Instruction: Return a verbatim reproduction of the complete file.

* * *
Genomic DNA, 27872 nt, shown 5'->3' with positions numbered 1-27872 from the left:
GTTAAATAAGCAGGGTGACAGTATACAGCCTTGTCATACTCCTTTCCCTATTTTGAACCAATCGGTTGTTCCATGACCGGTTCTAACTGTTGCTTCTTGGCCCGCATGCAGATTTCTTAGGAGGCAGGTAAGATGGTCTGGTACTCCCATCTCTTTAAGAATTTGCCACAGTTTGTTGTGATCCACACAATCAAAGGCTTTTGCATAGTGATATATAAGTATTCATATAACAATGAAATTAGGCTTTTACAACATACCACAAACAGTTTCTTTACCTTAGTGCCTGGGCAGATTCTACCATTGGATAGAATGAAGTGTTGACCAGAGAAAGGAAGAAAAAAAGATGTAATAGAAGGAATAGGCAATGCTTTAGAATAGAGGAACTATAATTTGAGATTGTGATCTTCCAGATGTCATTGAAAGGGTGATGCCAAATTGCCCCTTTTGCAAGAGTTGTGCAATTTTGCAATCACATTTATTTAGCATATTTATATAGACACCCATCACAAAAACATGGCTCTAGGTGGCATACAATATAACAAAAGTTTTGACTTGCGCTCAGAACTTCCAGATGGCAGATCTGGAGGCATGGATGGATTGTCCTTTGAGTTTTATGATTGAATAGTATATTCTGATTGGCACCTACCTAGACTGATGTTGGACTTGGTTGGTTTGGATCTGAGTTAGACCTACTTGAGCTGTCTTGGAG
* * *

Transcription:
Genomic DNA, 27872 nt, shown 5'->3' with positions numbered 1-27872 from the left:
GTTAAATAAGCAGGGTGACAGTATACAGCCTTGTCATACTCCTTTCCCTATTTTGAACCAATCGGTTGTTCCATGACCGGTTCTAACTGTTGCTTCTTGGCCCGCATGCAGATTTCTTAGGAGGCAGGTAAGATGGTCTGGTACTCCCATCTCTTTAAGAATTTGCCACAGTTTGTTGTGATCCACACAATCAAAGGCTTTTGCATAGTGATATATAAGTATTCATATAACAATGAAATTAGGCTTTTACAACATACCACAAACAGTTTCTTTACCTTAGTGCCTGGGCAGATTCTACCATTGGATAGAATGAAGTGTTGACCAGAGAAAGGAAGAAAAAAAGATGTAATAGAAGGAATAGGCAATGCTTTAGAATAGAGGAACTATAATTTGAGATTGTGATCTTCCAGATGTCATTGAAAGGGTGATGCCAAATTGCCCCTTTTGCAAGAGTTGTGCAATTTTGCAATCACATTTATTTAGCATATTTATATAGACACCCATCACAAAAACATGGCTCTAGGTGGCATACAATATAACAAAAGTTTTGACTTGCGCTCAGAACTTCCAGATGGCAGATCTGGAGGCATGGATGGATTGTCCTTTGAGTTTTATGATTGAATAGTATATTCTGATTGGCACCTACCTAGACTGATGTTGGACTTGGTTGGTTTGGATCTGAGTTAGACCTACTTGAGCTGTCTTGGAG